Review: Freshwater, by Akwaeke Emezi

freshwater akwaeke emezi

Rating: ★★★★☆

Genres: Fantasy


Ada’s father wanted a girl child so much he prayed – and his prayers were answered. By another god altogether than the one he prayed for – and thus the children of the snake goddess Ala, bloodthirsty and merciless, were born in the body of Ada, driving her insane little by little.

This is a dark, gritty and delicious fantasy. I was hooked from the beginning! There are several fantasies out there with gods, but a lot of times the stories are rather tame. Freshwater is not tame at all – it makes you feel like you are going through all the dark thoughts Ada is going through, like you could understand the limitation a god feels in human flesh. It was so, so interesting a read.

I had issues with sometimes having to re-read sentences or entire paragraphs to make sure I hadn’t misunderstood things. Some characters are presented in a not entirely clear way, meaning that you have to keep reading to find out if you should know them by now or not.

I adored the myth representation in this book. It’s wonderful to read fantasies set or inspired by myths that aren’t the usual things we’re used to reading, and I loved this one very much. I particularly liked the parts when other gods make an appearance, how different and yet similar they were to each other.

This book reminded me a bit of Middlegame in terms of being a dark story about gods and the consequences of having human flesh but a god-like mind. In terms of mythology and being gritty, it reminded me of Black Leopard, Red Wolf. So if you liked those particular aspects of this book, I think these two will make great follow-up reads!

11 thoughts on “Review: Freshwater, by Akwaeke Emezi

  1. That’s an interesting take- I read this one more as a metaphor or just exaggeration of multiple personality disorder or other mental health struggles, but I can see how it could be read more directly as magical or fantasy. It’s so interesting to see the different conclusions different readers come to! It’s certainly a unique story. I’m glad you enjoyed it also!

    Liked by 1 person

    • I absolutely see how the mental illness aspect works well for this book, but I personally like the ambiguous aspect of it a lot. How being a god could have translated into making her seem/become mentally ill. But you’re right, I see it that way because I want to, not because it was clearly to be interpreted that way.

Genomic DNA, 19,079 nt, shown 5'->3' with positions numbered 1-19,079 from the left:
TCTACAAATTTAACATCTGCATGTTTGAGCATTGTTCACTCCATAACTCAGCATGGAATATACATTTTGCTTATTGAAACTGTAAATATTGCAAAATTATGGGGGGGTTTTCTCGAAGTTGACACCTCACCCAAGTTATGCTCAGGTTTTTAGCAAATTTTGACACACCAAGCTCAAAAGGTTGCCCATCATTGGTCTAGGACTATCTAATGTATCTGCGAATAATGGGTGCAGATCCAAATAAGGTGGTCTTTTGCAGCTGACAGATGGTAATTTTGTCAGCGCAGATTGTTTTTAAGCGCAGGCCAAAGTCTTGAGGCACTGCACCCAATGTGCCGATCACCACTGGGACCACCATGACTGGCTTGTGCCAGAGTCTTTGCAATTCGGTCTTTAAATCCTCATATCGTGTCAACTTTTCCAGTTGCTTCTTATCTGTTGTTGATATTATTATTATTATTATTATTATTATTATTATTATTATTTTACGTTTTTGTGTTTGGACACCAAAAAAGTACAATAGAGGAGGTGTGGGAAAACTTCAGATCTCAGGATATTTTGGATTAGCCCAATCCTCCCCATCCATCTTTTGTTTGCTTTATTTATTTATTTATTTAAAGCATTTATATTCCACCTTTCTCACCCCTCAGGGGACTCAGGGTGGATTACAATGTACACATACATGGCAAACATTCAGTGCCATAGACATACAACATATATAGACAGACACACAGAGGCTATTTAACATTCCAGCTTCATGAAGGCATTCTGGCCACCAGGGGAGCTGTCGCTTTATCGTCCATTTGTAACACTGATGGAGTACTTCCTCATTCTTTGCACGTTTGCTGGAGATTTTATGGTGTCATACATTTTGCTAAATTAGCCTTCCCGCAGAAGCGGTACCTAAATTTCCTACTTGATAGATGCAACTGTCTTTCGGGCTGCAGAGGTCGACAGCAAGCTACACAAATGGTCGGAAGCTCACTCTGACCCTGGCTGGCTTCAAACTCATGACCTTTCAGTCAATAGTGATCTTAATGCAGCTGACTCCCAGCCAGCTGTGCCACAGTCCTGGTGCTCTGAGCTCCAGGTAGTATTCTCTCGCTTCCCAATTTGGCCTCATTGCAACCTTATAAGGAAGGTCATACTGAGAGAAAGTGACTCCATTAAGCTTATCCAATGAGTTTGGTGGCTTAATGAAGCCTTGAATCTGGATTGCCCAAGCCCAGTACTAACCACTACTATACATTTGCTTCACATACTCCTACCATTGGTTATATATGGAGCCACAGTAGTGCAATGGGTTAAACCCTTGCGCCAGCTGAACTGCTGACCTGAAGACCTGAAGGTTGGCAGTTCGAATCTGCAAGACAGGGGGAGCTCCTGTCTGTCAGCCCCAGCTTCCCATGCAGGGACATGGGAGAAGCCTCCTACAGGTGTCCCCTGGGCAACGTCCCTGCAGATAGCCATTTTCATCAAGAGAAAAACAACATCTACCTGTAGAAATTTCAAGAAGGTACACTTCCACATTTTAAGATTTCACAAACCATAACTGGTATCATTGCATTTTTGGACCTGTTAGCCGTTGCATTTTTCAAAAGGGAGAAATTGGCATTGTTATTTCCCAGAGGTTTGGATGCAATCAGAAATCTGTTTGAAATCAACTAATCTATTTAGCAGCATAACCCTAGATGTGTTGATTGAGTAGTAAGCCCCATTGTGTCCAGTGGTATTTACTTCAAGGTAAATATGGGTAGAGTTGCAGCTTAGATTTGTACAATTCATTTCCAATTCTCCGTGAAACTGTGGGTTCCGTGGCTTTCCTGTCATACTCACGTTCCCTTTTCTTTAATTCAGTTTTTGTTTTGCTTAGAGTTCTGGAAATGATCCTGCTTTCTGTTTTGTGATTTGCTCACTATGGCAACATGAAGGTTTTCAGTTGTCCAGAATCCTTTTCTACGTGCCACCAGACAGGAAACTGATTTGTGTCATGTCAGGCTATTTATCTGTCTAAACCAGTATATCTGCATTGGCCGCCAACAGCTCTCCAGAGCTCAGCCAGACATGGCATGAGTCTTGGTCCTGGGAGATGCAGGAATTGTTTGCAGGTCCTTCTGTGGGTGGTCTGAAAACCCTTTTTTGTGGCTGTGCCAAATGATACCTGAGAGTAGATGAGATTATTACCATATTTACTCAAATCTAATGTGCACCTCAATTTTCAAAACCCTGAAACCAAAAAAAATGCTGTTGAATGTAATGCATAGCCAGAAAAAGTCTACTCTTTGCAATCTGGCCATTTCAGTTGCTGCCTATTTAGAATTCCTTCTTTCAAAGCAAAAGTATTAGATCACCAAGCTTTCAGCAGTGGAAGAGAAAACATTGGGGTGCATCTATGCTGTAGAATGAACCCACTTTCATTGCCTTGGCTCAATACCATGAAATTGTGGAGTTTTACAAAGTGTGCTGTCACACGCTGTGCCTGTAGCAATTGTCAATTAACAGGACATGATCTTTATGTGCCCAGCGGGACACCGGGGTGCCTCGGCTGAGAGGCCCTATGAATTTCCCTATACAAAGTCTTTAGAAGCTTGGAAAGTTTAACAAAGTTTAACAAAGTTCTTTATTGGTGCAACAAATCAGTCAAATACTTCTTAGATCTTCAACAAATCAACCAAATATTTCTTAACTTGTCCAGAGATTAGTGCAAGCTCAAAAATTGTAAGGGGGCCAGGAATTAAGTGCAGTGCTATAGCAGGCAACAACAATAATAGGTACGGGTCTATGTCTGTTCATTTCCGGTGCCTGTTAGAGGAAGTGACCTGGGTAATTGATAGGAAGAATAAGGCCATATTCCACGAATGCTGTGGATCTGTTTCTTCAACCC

I was wondering whether to add a paragraph on that for my review, but I’m so unfamiliar with personality disorders except for seeing it on the media… Did you write a review? I’ll check it out!

      Liked by 1 person

      • I agree, I love how open to interpretation Emezi leaves this. It’s hard to say on what level Ada’s experience is tied to reality. It’s a novel that the reader can interact with, each on their own terms.

        I don’t have any reliable experience with any mental disorders either, so my review doesn’t go into much depth of comparison. If I remember right I talked mainly in my review about Ada struggling with identity, which is more broadly relatable. I’m no expert on multiple personalities, but I’ll link my review if you’re curious about how it read for me!

        Liked by 1 person

        • I will give it a read tomorrow (sorry, it’s late here), I’m super curious to see what you thought! But yes, I just didn’t know how to start a conversation on gender identity and personality disorders… I am always a bit worried my sentences will sound weird and come off as rude or so because I write my reviews pretty fast in-between tasks/chores etc and writing in English (my native tongue is Pt) things can sometimes come out weird. So if I can I avoid topics where I can’t express myself well. But I’m excited to see what people said about this book and you’re absolutely right that one interacts with the book in a way.

          Liked by 1 person

          • No problem, there’s no hurry! Even as a native English speaker there are definitely topics/discussions I’m hesitant about getting into and try to word very carefully because it can be hard to say what is meant in a way that will not bother anyone; I’m sure it’s even more challenging in a second language. For what it’s worth, I always think your reviews are very thoughtful and informative, and fun to read!

            Liked by 1 person

  2. Pingback: Reaction to 2019 Women’s Prize for Fiction Winner & Thoughts on the Longlist | Naty's Bookshelf

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